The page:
Coming up: Wimbledon

The drop

This is a game that’s got a bit lost what with all the noise around the Swindon game. But it is more important in the great scheme of things. We’ve banked six points from two league games and with Plymouth and Leyton Orient coming up another three will make those games less fraught, particularly with Barnet at home at the end of the month, you might argue that a win in this game and that one will make the Plymouth and Orient results almost (but only almost) academic.

In many ways Tuesday was perfect; the atmosphere was amazing, the performance was flawless and the result, of course, couldn’t have been better. There will be a sense of ‘after the Lord Mayor’s Show’ about this one. That brings it’s own challenges, but I get a sense we can cope with that.

Old game of the day

Oxford v Wimbledon; the most 80s fixture in League 2? So, here’s a League Cup tie from 1987 which goes quite a long way in showing that being Against Modern Football doesn’t necessarily mean that old football was better.

Exhibit A is Wimbledon nearly scoring the most Wimbledony goal you’ll ever see from a Dave Beasant punt, and a goalmouth scramble at the end which wouldn’t look out of place in a park game. The only thing uglier than this game was Wimbledon’s red and green kit.

From the blog

When we faced Wimbledon on Boxing Day 2011, the stench of nostalgia was in the air.

“Sky’s Boxing Day treat for those suffering from turkey reflux was pure 80s throwback. It was a decision that can only have been made by those battling with the ills of their late-30s. That generation of eternal children, with their converse trainers and ironic t-shirts, who have surfed the property boom without ever having to grow up. Now, with the dawning of the age of austerity and the end of the consumer electronics orgy, these souls are lost. Christmas needs re-defining, and where better to look for it than the magical Christmases of their childhood when a pinstripe Liverpool shirt* as a present was the pinnacle of all life’s possibilities and Oxford and Wimbledon were resolutely top-flight.” 

Read on.

Accrington wrap – Accrington Stanley 1 Oxford United 3

We all know Danny Hylton, he’s one of those crazy guys who just loves the game. His brains are in his boots. Booting the ball away late on in the win over Accrington when all was done and dusted was just an act of impetuous enthusiasm. But, oh no! He’s going to miss the game against Swindon and will only just be back in time for the league game against Wimbledon next weekend. If only he’d thought about the impact of drawing a pointless booking beforehand!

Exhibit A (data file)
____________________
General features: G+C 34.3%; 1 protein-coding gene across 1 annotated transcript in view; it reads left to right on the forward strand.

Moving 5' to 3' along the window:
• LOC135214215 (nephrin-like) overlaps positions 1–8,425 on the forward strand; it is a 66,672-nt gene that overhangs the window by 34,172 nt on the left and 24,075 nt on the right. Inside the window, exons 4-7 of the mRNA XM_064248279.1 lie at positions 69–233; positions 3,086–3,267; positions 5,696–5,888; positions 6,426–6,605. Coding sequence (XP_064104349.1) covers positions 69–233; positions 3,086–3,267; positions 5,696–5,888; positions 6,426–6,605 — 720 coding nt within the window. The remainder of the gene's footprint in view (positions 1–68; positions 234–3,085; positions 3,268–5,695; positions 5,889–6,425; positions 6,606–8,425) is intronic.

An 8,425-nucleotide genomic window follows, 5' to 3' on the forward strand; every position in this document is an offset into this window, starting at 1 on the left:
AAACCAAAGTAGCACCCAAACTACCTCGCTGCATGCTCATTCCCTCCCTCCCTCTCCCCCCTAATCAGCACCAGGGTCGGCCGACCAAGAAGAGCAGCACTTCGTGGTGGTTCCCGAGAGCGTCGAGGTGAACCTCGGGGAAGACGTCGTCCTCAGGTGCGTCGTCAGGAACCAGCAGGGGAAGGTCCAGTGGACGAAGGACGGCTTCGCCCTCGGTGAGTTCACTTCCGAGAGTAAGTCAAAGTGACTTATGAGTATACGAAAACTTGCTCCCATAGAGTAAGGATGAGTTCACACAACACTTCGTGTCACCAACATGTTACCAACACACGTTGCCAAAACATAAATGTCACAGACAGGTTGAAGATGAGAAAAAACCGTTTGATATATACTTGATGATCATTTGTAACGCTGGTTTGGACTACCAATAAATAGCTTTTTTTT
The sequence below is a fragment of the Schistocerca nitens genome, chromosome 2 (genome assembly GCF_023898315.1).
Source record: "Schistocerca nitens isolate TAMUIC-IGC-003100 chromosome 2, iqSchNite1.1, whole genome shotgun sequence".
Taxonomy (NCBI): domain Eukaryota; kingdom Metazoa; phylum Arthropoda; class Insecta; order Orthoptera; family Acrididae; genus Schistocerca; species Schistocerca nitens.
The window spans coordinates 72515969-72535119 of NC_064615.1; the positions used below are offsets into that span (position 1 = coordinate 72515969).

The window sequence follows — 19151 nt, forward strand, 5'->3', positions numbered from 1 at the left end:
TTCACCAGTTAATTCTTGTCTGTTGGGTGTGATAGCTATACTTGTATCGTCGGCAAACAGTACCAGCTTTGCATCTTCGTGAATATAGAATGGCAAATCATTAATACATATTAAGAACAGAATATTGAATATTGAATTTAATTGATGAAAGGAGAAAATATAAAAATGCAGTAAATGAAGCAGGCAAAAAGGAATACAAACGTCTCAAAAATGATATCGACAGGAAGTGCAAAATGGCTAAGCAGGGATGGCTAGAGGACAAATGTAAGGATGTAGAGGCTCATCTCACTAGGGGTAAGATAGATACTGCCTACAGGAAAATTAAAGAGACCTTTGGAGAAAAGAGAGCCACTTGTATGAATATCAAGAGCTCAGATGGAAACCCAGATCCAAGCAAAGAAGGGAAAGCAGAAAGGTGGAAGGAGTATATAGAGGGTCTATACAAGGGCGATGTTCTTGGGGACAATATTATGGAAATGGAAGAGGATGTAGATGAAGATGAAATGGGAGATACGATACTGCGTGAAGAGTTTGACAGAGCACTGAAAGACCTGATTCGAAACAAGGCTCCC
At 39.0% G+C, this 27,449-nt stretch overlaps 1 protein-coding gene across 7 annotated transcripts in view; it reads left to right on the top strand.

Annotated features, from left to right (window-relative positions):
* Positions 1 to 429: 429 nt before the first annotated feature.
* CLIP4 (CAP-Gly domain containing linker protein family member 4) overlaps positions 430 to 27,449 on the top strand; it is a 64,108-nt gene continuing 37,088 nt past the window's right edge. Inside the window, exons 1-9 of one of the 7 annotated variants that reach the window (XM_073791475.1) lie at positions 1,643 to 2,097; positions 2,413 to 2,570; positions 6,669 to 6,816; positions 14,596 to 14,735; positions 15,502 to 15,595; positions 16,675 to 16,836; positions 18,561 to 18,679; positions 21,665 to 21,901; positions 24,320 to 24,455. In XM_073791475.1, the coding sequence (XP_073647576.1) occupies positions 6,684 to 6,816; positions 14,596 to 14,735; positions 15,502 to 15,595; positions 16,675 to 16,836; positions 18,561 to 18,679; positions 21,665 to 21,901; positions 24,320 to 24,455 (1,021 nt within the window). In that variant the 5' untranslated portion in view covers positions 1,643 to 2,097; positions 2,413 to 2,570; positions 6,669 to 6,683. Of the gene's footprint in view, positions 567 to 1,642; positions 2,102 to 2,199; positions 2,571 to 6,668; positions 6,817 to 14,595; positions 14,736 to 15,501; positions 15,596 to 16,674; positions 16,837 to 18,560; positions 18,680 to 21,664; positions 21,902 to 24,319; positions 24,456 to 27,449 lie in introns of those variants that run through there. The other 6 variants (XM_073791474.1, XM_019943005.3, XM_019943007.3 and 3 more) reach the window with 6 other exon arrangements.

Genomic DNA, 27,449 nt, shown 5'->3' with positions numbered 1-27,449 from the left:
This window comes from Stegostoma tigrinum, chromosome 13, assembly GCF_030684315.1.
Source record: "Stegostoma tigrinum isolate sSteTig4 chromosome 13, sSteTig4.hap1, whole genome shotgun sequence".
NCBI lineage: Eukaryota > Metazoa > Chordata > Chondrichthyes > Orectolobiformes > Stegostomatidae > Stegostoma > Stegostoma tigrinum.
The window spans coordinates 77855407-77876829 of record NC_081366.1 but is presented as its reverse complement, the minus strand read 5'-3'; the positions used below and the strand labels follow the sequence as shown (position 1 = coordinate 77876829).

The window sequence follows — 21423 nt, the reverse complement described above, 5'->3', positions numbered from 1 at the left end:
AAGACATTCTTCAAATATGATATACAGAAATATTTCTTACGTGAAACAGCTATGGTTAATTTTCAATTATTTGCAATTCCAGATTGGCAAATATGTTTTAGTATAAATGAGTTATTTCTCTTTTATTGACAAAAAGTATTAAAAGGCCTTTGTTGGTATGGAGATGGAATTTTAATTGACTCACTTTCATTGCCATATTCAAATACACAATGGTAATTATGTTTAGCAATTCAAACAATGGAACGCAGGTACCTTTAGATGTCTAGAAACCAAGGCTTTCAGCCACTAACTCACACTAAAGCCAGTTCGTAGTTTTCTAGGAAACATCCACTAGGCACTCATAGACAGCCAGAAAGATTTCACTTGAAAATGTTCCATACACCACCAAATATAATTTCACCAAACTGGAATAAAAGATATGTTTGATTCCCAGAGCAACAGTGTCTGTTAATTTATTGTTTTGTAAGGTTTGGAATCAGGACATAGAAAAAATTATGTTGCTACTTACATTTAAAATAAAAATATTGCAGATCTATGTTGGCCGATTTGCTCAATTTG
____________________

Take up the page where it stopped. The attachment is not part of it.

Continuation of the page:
The Swindon game is proving to be something of a godsend. OK, it is important and we do want to win it. But it’s also an opportunity for Danny Hylton to sit out a game without it having any impact on our promotion campaign (I mean, we all know this right? We are now in a promotion campaign).

Having banked six points from two away games, including an unreasonably in-form Accrington, it would be easy to think of next week’s home game against Wimbledon (in 13th) as another banker. We are hopelessly optimistic like this. But for a club like Oxford, complacency has always been a curse.

Some have talked about the distraction of the Swindon game, but I think it could prove to be just the right kind of distraction. In addition to Hylton’s Suspension of Convenience, it’s a big pile of cash that the club wouldn’t have budgeted for.

And, it breaks up the sequence of league games between the two wins in the north and next week’s Wimbledon game. If it weren’t there, we’d probably spend all week convincing ourselves of how easy it was going to be. And, if history tells us anything, we’d probably fluff it.

A promotion will prove a major step forward for the club, whereas a win against Swindon will be a fun night but not much more. So, if you want to think of it as our cup final, the phrase of derision their fans level at us, then why the hell not? It’s a one-off game we’d love to win just for the glory. If we lose, it’ll be bitter, but not fatal and will help us recognise our own mortality and the hard work and focus needed to get three points against Wimbledon. I suppose we could be thanking Swindon for helping us keep our promotion charge on track.